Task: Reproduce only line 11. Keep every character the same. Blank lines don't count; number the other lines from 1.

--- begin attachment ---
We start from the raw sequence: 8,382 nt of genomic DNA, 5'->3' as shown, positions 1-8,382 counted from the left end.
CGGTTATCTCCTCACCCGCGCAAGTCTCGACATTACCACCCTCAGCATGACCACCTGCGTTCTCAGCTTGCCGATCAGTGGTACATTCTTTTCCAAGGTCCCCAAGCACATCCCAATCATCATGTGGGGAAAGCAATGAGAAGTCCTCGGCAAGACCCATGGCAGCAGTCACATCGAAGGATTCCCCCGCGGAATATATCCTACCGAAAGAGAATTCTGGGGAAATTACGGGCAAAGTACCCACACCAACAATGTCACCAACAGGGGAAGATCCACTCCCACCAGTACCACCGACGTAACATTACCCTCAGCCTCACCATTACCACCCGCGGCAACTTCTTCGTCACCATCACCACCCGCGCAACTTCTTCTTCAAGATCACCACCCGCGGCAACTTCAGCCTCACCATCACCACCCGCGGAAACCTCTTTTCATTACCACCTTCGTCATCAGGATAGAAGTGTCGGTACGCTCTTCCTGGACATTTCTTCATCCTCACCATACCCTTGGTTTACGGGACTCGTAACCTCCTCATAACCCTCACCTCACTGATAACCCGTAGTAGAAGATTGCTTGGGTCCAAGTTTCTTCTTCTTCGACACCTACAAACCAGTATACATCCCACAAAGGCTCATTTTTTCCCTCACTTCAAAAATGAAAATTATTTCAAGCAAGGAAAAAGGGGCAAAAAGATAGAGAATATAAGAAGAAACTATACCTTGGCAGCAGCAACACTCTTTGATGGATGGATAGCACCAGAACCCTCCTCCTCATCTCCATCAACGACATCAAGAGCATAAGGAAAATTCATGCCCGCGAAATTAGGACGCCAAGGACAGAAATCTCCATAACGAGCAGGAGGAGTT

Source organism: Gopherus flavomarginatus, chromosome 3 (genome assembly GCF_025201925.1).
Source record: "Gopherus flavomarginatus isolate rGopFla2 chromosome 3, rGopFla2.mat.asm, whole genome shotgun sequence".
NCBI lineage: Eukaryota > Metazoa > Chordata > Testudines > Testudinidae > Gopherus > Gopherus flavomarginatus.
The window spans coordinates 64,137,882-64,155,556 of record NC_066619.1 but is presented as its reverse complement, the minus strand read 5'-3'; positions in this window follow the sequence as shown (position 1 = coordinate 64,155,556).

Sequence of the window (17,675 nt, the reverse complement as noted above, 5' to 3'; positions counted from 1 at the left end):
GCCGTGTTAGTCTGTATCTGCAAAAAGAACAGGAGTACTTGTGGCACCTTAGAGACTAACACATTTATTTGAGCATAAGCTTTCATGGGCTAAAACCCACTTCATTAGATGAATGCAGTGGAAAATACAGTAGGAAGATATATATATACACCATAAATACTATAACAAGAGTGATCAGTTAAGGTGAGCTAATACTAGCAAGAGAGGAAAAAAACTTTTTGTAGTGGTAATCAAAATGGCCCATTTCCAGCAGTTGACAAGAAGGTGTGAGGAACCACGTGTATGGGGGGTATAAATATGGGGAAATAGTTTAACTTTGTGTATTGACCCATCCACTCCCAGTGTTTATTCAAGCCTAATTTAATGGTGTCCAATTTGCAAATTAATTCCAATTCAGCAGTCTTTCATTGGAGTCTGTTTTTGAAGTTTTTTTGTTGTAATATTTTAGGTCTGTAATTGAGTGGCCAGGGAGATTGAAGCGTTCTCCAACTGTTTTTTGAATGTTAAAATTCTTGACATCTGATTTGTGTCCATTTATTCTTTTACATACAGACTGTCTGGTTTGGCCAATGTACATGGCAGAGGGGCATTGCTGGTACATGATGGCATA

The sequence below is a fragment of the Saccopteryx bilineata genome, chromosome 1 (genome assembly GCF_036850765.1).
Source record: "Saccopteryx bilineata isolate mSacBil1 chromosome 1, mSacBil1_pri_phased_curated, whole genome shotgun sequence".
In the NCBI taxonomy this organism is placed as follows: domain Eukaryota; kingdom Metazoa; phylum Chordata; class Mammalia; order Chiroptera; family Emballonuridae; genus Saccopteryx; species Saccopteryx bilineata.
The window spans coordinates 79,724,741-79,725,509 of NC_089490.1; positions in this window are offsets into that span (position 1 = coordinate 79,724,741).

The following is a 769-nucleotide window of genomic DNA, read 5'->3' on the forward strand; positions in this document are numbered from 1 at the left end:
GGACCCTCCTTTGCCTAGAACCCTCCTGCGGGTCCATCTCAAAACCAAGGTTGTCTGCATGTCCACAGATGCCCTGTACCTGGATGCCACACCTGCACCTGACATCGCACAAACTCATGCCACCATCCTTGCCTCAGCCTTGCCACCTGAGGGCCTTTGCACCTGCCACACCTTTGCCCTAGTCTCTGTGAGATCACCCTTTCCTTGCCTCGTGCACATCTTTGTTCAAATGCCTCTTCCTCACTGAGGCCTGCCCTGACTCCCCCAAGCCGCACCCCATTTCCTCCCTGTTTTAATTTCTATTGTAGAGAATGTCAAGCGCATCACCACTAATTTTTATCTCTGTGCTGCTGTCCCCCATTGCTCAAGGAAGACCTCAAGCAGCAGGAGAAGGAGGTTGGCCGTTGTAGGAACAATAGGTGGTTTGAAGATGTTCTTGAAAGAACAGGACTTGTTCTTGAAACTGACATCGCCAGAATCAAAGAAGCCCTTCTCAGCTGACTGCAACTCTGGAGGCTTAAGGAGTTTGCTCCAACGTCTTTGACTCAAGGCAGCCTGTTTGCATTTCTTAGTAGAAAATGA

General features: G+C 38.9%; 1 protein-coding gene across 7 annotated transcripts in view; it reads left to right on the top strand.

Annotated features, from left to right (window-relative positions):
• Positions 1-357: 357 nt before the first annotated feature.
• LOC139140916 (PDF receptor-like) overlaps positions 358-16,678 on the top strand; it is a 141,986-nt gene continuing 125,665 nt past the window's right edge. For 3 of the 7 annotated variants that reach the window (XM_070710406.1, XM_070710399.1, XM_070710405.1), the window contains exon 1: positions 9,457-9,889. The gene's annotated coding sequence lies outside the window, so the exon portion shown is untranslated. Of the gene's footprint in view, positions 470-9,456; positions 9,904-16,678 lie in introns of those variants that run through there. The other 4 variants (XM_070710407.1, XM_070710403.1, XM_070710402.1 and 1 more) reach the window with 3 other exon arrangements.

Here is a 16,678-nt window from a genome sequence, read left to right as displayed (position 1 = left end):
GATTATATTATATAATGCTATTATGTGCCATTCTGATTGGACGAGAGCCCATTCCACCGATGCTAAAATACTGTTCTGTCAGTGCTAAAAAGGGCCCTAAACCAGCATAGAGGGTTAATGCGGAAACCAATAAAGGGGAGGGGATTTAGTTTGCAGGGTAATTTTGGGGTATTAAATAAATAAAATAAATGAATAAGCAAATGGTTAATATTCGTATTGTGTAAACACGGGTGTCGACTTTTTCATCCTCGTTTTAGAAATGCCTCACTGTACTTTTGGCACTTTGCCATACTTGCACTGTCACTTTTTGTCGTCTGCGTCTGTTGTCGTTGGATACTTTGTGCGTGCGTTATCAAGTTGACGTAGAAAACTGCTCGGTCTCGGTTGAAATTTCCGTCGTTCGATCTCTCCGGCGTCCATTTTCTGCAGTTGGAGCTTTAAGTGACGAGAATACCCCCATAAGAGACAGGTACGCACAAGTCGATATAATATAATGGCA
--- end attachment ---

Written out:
In the NCBI taxonomy this organism is placed as follows: domain Eukaryota; kingdom Metazoa; phylum Chordata; class Mammalia; order Chiroptera; family Emballonuridae; genus Saccopteryx; species Saccopteryx bilineata.